Finding a point on an edge


I’ve searched the forum and I can’t seem to find this topicso I will revisit it again.

I’ve got a 3D point and I would like to check if it is on a edge defined by two verticies. I am familiar with the on_line? method however this is not precise enough for me since the point may actually fall on the line in space but not actually be between the two endpoints.

I can’t seem to find a method to do this check but I might be missing something so again I bring the question to the forum.


The point_in_polygon method seems to work, see code below:

# Create a point that we want to check. (Note that the 3rd coordinate,
# the z, is ignored for purposes of the check.)
point =, 5, 10)

# Create a series of points of a triangle we want to check against.
triangle = []
triangle <<, 0, 0)
triangle <<, 10, 0)
# triangle <<, 10, 0)

# Test to see if our point is inside the triangle, counting hits on
# the border as an intersection in this case.
hits_on_border_count = true
status = Geom.point_in_polygon_2D(point, triangle, hits_on_border_count)

Note that I have removed the third point and I am only checking along a line segment.


I would suggest to get 3 distances: 1) distance from a testing point to an edge starting point (say d1); 2) distance from a testing point to an edge ending point (say d2); 3) distance from an edge starting point to an ending point, i.e. edge length (say edge_len).
So testing point would be on an edge in case if d1+d2=edge_len.
Such way should take slightly less time to execute in contrast to Geom.point_in_polygon_2D method I guess.


In computer graphics one avoids distance computations because the square root takes a multiple of the time of simple arithmetric operations. Assuming the on_line? method is already efficiently implemented using the perpendicular dot product:

def point_on_line_segment(query_point, point1, point2)
  [0, 1, 2].each{ |x| # For dimensions x, y, z
    # If the query point is not in between the limits of the line segment this dimension, it cannot be on the line segment.
    unless (point1[x] <= query_point[x] && query_point[x] <= point2[x]) 
        || (point2[x] <= query_point[x] && query_point[x] <= point1[x])
      return false
  # Otherwise the query point is within the bounding box, now check whether it is actually on the line.
  return query_point.on_line?([point1, point2])


A singleton method added to the query point that tests the vector directions …

def point.query_between?(point1, point2)
  point.on_line?([point1, point2]) &&
  not point.vector_to(point1).samedirection?( point.vector_to(point2) )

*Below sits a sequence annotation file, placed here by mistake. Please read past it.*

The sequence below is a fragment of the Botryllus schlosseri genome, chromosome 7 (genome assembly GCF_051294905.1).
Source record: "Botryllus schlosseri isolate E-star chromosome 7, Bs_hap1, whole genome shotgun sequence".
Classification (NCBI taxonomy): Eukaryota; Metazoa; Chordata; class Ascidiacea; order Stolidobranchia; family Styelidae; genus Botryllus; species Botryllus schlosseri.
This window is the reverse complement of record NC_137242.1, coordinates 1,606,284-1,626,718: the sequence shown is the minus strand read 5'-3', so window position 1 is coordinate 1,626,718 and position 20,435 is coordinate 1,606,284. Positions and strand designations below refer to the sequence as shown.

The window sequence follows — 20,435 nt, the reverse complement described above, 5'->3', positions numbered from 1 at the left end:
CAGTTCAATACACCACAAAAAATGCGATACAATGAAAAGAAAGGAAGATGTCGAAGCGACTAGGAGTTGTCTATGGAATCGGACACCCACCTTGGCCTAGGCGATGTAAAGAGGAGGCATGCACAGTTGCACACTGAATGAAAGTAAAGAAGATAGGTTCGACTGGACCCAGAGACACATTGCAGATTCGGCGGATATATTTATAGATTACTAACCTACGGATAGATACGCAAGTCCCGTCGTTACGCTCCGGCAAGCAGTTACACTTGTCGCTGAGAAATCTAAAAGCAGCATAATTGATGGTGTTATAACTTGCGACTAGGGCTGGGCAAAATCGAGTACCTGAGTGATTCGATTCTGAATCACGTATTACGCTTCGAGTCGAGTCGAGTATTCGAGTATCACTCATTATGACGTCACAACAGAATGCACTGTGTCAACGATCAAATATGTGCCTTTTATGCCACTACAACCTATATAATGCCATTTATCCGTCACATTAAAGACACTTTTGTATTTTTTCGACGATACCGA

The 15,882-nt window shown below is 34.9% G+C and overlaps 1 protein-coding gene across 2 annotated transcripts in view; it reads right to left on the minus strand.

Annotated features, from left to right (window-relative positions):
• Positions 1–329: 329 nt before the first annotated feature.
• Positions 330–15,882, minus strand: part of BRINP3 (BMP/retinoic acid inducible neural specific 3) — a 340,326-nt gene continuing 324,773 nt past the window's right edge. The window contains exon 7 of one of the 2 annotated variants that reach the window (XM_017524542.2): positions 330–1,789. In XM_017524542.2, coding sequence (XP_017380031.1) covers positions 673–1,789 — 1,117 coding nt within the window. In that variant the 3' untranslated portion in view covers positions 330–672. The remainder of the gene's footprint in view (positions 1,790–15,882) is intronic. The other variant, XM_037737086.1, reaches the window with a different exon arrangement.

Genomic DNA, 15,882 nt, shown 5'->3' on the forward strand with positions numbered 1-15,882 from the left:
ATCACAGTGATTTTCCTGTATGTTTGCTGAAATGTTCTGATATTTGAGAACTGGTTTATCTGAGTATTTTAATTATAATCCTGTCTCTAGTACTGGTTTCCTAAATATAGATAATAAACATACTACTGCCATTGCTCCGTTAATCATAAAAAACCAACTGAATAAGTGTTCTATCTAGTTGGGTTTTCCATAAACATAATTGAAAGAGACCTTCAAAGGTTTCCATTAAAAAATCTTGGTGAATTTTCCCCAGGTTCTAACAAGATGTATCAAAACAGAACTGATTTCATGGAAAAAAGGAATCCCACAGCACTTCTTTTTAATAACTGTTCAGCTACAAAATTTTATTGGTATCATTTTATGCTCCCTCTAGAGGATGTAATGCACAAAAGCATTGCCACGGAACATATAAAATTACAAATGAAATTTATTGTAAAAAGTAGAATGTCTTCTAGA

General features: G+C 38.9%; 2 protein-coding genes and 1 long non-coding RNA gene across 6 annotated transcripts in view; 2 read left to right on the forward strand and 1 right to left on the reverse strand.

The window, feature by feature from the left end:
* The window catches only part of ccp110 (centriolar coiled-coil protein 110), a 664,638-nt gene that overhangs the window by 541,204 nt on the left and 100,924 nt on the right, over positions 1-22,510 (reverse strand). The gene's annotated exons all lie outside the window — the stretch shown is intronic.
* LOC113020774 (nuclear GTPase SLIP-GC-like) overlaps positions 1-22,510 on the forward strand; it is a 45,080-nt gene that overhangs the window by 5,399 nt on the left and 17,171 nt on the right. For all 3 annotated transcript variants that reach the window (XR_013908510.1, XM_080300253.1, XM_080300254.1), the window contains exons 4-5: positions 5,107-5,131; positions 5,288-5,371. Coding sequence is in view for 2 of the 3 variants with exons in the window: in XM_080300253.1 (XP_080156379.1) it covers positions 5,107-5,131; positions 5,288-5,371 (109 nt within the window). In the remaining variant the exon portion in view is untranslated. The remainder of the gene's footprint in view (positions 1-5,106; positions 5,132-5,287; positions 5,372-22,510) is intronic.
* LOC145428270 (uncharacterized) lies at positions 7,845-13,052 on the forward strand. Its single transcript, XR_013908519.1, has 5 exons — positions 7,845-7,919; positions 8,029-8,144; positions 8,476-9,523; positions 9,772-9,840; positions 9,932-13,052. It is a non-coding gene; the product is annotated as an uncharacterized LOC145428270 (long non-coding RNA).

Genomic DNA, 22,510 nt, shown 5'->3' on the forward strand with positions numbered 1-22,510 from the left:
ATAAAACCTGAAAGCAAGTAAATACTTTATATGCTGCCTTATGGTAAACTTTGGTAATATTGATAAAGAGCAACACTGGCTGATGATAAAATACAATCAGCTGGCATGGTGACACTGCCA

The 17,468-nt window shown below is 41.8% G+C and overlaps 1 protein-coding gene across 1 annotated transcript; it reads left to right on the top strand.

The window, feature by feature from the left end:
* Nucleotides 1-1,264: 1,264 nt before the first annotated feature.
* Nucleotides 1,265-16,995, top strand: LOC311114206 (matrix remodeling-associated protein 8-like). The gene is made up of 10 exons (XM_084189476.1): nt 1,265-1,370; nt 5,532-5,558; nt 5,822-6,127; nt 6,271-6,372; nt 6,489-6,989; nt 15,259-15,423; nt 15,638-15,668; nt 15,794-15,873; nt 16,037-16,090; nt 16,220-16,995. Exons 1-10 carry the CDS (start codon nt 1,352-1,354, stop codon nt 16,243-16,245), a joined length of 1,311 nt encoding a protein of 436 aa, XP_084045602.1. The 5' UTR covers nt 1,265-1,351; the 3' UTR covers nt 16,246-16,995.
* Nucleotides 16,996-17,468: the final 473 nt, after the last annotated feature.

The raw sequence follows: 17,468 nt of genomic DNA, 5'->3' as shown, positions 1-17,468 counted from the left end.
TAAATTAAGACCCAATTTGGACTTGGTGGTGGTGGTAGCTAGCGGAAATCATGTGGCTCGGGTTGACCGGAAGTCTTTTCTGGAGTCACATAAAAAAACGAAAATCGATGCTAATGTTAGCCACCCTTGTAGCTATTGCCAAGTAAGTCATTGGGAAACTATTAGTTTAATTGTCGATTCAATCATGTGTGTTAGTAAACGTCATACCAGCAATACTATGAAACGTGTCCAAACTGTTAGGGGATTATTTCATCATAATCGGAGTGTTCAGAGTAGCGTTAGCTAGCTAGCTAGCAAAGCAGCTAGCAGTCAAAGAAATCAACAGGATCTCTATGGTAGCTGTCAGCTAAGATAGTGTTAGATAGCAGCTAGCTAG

… ie, if the query point is on the line and is between the two endpoints,
then the vectors will be pointing in opposite directions.

I don’t know if this is faster than Andreas’ idea or not.


This is an interesting solution to the problem.

Computationally how intensive is the point_in_polygon_2D method? Is there any information on this from SketchUp?


I did not test what happens if the query point is coincident with one of the endpoints.
Ie, one of vectors would have 0 length and no direction.

SketchUp does not give this kind of information.

You’ll have to do profiling, or run the a test a number of times and compute average time per call.


I am very surprised that it doesn’t raise an exception as a polygon needs 3 vertices min.

Referring to your 2nd post. The conclusion is invalid.

The points Z coordinate is just projected directly downwards on the ground plane.
The 2D check is not actually done in the plane of the points in question.

So, in reality, you get a false result as the polygon (line segment) is on the ground plane, but the point you are testing is actually 10 units above it.

So you must first check 3D-wise if the point in on plane (or line) before using the 2D projection test.


This did occur to me and it could potentially cause a problem where a wall line sits directly above another wall line and the plugin thinks one wall segment is intersecting a wall segment on a floor above it. As you suggest I will need to check if they are on the same plane if I choose to use this method.


Yes it’s true. But I think there is another considiration which should be kept in mind in regards to performance: Ruby code seems often to run slower, than some method provided by API. So in case if distance calculations would be performed by API methods (not by ruby code), the whole result may actually run faster. Anyway I think it can be still interesting to test performance of a distance method.

def point_on_line_segment2(query_point, point1, point2)
	on_edge=false if edg_len<d1+d2

It feels like method suggested by @DanRathbun will be the fastest, but I would suggest to enhance its robustness a little bit by adding a check for coincedences of a query point with segment points, because samedirection? method may raise an error in case if given vector and/or vector to check against has a zero length.